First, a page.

All About Reverse Mortgages
educating-myself | Read Time: 3 minutes
By WSFS Contributor | Published: 2019
When you’re preparing for your financial future, it’s smart to think about what you’ll need for a comfortable retirement. If you’re looking at your options and you want to supplement your income, pay off debts or be ready to take care of unexpected expenses, a reverse mortgage could be a viable option.
Once you’ve turned 62 years old, you may be eligible for a reverse mortgage. A reverse mortgage takes part of the equity you have in your home and provides you with money via a loan that doesn’t have to be paid back until you no longer live there. Instead of paying monthly for your mortgage, you’ll receive payment for borrowing against the equity in your home.
Not everyone who is 62 is eligible though; you must completely own your home or have minimal mortgage payments left that can be paid off at closing with the money you receive from the loan. The house also must be your primary residence. The good thing is that you can never owe more than the value of your home in a reverse mortgage loan. For example, you do not have to pay the difference between your overall reverse mortgage total and the price of your home when you sell it.
You’ll go through a similar process as with any mortgage product, which includes an application, appraisal, underwriting and closing. This loan process typically takes about a month from application to closing. If you’re debating on whether this option is right for you, it’s important to understand the different kinds of reverse mortgages.
Types of Reverse Mortgages
Single Purpose Reverse Mortgages – Offered by some state and local government agencies in some regions, this is the least expensive option. It can only be used for purposes approved by the lender, like home improvements.
Proprietary Reverse Mortgages – This is a loan offered by private entities that allow those with higher-valued homes to obtain more money through the loan.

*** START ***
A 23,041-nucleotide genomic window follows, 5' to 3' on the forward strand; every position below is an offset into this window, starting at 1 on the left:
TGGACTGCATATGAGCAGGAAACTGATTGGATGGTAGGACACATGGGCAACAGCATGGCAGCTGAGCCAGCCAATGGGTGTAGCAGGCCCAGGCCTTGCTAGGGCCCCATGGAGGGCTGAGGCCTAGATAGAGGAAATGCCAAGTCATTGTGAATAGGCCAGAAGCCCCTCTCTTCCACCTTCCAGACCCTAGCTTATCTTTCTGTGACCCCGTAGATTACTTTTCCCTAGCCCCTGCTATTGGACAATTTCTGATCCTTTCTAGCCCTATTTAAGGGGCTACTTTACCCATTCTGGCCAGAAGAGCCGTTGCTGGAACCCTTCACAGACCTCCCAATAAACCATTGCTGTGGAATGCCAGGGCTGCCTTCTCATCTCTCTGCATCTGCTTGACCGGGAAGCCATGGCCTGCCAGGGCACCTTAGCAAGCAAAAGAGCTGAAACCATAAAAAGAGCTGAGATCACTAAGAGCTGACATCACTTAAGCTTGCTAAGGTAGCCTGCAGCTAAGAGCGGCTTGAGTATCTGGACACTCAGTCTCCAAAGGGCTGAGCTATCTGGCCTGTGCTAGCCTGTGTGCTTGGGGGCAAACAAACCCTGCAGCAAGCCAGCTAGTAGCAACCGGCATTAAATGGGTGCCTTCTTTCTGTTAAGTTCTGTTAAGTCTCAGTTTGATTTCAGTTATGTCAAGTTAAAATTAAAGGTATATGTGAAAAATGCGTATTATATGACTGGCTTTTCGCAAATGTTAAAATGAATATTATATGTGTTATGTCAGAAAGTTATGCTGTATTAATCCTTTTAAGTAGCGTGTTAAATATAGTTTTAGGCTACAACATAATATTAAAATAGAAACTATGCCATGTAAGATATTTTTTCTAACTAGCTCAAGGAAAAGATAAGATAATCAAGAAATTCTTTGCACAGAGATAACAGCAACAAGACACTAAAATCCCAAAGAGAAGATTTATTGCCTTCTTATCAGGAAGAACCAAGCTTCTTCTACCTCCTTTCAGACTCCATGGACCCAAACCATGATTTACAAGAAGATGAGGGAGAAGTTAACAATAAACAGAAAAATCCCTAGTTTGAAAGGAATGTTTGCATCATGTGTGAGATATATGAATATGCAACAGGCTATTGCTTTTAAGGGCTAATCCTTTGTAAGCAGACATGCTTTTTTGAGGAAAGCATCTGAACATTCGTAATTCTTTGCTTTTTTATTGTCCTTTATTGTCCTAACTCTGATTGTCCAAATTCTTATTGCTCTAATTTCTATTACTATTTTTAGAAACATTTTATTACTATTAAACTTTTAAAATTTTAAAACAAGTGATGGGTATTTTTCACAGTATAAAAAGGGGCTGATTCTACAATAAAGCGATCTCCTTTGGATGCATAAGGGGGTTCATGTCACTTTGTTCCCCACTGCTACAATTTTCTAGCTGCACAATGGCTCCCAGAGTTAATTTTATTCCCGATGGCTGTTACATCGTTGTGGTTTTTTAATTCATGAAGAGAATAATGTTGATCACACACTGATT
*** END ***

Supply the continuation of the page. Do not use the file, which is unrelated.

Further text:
Federally-Insured Reverse Mortgages – These are also called Home Equity Conversion Mortgages (HECMs). HECMs are created and backed by the federal government and can be used in any way you desire. HECMs and proprietary reverse mortgages are more expensive than traditional home loans and the upfront costs can be higher, but you usually don’t have to face specific requirements with income. You will have the ability to choose among several payment options:
- Line of credit
- Single disbursement
There are many factors that play into how much of a loan you’ll receive. These include your age, the value of your home, the interest rate and if the money you’re requesting is less than the appraised value of your home or under the FHA mortgage limit of $625,500. Usually, the older you are and the more valuable your home is, the more money you can receive. Additionally, your payments could be structured differently based on what kind of preexisting mortgage you have. If you have an adjustable-rate mortgage (ARM), you can choose a lump sum, fixed monthly payments, a line of credit or a combination. A fixed rate mortgage means that you can only receive a lump sum payment.
When investigating potential financial avenues for retirement, make sure you weigh your options heavily because a reverse mortgage is a big decision. If you think a reverse mortgage could be the right move for you, contact WSFS Reverse Mortgage Loan Officer Henri Belcher-Stack.
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